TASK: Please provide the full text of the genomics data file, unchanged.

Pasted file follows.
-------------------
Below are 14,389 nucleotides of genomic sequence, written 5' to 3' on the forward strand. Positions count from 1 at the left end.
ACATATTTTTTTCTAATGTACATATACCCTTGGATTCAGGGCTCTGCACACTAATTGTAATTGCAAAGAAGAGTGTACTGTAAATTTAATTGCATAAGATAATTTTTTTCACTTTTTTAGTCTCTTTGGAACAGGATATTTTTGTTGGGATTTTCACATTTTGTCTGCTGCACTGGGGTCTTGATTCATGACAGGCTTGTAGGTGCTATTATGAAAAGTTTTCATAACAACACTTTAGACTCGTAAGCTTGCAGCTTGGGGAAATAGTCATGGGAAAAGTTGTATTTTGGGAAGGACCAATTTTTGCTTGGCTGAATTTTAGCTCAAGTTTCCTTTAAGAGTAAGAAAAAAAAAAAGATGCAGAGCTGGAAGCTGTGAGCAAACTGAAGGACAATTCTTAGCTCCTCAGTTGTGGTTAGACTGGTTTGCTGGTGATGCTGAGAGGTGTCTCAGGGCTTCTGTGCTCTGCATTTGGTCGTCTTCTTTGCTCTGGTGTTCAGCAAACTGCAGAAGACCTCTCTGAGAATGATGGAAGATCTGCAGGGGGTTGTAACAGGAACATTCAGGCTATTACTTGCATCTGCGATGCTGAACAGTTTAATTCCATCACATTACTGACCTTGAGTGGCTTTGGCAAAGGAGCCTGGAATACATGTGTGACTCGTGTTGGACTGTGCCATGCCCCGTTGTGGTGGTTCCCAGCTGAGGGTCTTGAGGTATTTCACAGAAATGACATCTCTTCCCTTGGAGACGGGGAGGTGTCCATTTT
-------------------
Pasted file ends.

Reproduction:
Below are 14,389 nucleotides of genomic sequence, written 5' to 3' on the forward strand. Positions count from 1 at the left end.
ACATATTTTTTTCTAATGTACATATACCCTTGGATTCAGGGCTCTGCACACTAATTGTAATTGCAAAGAAGAGTGTACTGTAAATTTAATTGCATAAGATAATTTTTTTCACTTTTTTAGTCTCTTTGGAACAGGATATTTTTGTTGGGATTTTCACATTTTGTCTGCTGCACTGGGGTCTTGATTCATGACAGGCTTGTAGGTGCTATTATGAAAAGTTTTCATAACAACACTTTAGACTCGTAAGCTTGCAGCTTGGGGAAATAGTCATGGGAAAAGTTGTATTTTGGGAAGGACCAATTTTTGCTTGGCTGAATTTTAGCTCAAGTTTCCTTTAAGAGTAAGAAAAAAAAAAAGATGCAGAGCTGGAAGCTGTGAGCAAACTGAAGGACAATTCTTAGCTCCTCAGTTGTGGTTAGACTGGTTTGCTGGTGATGCTGAGAGGTGTCTCAGGGCTTCTGTGCTCTGCATTTGGTCGTCTTCTTTGCTCTGGTGTTCAGCAAACTGCAGAAGACCTCTCTGAGAATGATGGAAGATCTGCAGGGGGTTGTAACAGGAACATTCAGGCTATTACTTGCATCTGCGATGCTGAACAGTTTAATTCCATCACATTACTGACCTTGAGTGGCTTTGGCAAAGGAGCCTGGAATACATGTGTGACTCGTGTTGGACTGTGCCATGCCCCGTTGTGGTGGTTCCCAGCTGAGGGTCTTGAGGTATTTCACAGAAATGACATCTCTTCCCTTGGAGACGGGGAGGTGTCCATTTT